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July 16th, 2021

Q&A With 4x Long Jump Olympian, Brittney Reese

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Photographer: Kevin Morris | @kevmofoto

Brittney Reese is a seven-time world champion and two-time Olympic medalist. She recently earned a spot to her fourth Olympic Games after winning her 13th national title at the U.S. Olympic Trials last month. Her illustrious career extends beyond athletics — in between her competitions and training, she’s a mother, a coach, and holds an MBA from DeVry University.

Methodical, driven, and humble, it’s no surprise that Reese is as accomplished as she is. We talked with Brittney about her story, what she’s most proud of in her life, and how she has continued to reach new heights on and off of the field.


Parity: What are the four areas of your life that you care most about?

Brittney: I will say being a mother. I have a 13 year old. I adopted my godson. Just being able to be a mother to him — that’s a big stage for anybody. And it's even harder being a mom and an athlete. So that's one. Another is being a believer. I grew up in the church, and whatever is written, is written. We just have to be patient and ride the course. Another thing is being an athlete. Being able to travel the world, being able to compete at one of the biggest stages and being able to do that four times. They always say Team USA is one of the hardest teams to make and I 100% agree. Once you make this team, I feel like the hardest part has been done.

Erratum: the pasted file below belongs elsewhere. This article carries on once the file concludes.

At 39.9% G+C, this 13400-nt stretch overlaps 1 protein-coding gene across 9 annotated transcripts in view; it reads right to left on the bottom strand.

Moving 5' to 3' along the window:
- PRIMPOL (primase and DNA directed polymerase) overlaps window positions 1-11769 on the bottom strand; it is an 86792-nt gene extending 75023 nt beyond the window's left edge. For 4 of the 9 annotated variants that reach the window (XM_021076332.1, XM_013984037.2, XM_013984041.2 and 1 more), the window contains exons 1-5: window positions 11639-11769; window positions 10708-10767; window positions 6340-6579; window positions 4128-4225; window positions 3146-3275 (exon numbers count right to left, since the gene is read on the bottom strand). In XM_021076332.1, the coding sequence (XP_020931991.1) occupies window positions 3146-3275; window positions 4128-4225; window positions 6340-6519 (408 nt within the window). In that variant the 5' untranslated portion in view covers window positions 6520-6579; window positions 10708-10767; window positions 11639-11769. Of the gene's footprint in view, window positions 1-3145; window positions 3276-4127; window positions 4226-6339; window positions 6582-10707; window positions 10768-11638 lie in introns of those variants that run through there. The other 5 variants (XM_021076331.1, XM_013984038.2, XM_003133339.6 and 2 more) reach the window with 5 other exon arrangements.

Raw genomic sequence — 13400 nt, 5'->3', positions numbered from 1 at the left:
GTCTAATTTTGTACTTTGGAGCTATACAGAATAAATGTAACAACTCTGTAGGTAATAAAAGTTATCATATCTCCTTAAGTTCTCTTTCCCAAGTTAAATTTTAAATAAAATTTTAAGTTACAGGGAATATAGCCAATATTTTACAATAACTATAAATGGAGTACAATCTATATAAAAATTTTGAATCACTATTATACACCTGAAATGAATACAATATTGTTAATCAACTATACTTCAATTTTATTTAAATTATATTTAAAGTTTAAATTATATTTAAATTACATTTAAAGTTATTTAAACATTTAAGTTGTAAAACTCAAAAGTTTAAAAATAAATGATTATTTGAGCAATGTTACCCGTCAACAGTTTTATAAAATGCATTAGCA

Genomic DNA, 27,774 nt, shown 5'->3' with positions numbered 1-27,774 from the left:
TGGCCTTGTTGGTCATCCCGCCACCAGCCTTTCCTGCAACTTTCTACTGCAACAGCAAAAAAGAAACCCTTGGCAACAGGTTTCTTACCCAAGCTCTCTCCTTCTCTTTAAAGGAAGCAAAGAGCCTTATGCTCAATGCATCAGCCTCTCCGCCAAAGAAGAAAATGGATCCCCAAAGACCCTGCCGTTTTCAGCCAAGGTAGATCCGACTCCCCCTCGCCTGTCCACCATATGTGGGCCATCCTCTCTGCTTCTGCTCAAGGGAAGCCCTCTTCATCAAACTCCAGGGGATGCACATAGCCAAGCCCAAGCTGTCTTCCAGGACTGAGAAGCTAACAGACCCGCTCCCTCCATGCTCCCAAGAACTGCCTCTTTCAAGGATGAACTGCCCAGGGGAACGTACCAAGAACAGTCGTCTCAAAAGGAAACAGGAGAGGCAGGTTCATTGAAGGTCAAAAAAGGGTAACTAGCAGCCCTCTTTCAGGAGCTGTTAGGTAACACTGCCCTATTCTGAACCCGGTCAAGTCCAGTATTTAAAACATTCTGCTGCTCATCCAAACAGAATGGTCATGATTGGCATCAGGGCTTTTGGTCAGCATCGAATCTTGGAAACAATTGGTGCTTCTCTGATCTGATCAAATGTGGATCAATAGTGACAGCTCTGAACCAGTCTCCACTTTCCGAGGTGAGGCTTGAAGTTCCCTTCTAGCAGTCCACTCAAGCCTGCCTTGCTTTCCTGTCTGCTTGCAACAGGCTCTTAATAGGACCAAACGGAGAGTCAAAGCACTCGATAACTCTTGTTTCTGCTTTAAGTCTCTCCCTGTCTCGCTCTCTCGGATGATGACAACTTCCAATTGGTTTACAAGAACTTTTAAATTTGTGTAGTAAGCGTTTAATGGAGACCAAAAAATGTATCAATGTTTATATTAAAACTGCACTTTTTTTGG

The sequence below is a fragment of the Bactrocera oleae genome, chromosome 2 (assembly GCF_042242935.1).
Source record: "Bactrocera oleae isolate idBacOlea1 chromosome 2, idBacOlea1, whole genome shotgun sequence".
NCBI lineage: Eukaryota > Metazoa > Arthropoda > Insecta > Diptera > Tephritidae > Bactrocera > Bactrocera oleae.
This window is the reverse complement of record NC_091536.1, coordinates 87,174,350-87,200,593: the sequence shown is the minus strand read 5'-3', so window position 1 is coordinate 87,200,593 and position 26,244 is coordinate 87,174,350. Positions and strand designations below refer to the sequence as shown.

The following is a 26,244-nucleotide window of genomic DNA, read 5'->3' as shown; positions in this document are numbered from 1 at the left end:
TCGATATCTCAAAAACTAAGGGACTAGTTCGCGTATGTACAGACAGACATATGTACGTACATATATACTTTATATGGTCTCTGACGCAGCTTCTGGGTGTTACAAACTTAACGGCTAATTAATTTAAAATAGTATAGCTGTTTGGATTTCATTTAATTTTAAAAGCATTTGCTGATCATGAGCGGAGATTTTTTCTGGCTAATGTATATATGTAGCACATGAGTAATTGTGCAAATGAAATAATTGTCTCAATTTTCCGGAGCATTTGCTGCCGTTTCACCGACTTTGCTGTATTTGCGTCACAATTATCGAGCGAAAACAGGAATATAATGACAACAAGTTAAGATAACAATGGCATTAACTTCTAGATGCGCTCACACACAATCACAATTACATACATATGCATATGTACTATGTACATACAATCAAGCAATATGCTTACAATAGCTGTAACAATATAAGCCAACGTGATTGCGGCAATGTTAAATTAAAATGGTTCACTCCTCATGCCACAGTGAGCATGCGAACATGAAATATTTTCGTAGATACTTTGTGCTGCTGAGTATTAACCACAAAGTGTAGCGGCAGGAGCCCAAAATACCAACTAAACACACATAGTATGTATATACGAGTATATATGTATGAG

Brittney: Number four is being a student. I love to read and learn new things. I think that carries over into being an athlete. When you're a professional, you have to be a student to your sport. You've got to study, see what you can improve on and talk with your coach on how to make those corrections right away. 

Courtesy of Brittney Reese

Parity: Awesome! Obviously these things are interconnected, these four areas of life. We have been aware of your career forever. It seemed that adopting your son happened at a time that was really difficult athletically for you. How did that story weave itself together?

Brittney: I adopted him, but I had my mom take over and take care of him for a while until I had to focus on the Olympics. I had to focus on my career. It was the time that I think I was coming back from an injury and I was almost thinking about quitting. Then I decided to move him out [to California] and he's been thriving. He's one of the top athletes in San Diego for track and field. He plays baseball, he plays basketball, he's doing everything. You're absolutely right. It was the time that I needed him and he needed me. He just gave me a greater purpose. It's a real blessing.

Courtesy of Brittney Reese

Parity: What would you say you've learned as a mom that has transferred the most to sport?

Brittney: Time management. The first year he got here I homeschooled him, so we were up early in the morning, getting some work done before we went to the track. I learned how to manage my time mainly just by bouncing around with him and being a coach.


Parity: Can you talk about your faith a little bit more?

Brittney: Yeah, I'm a believer in God and what he's done in my life. I put my faith and trust in him. So whatever is written, is written. You just have to go and do what you're supposed to do. I feel like this world would be a better place if all we got to do is just love each other. I think he's put me in this position for a reason.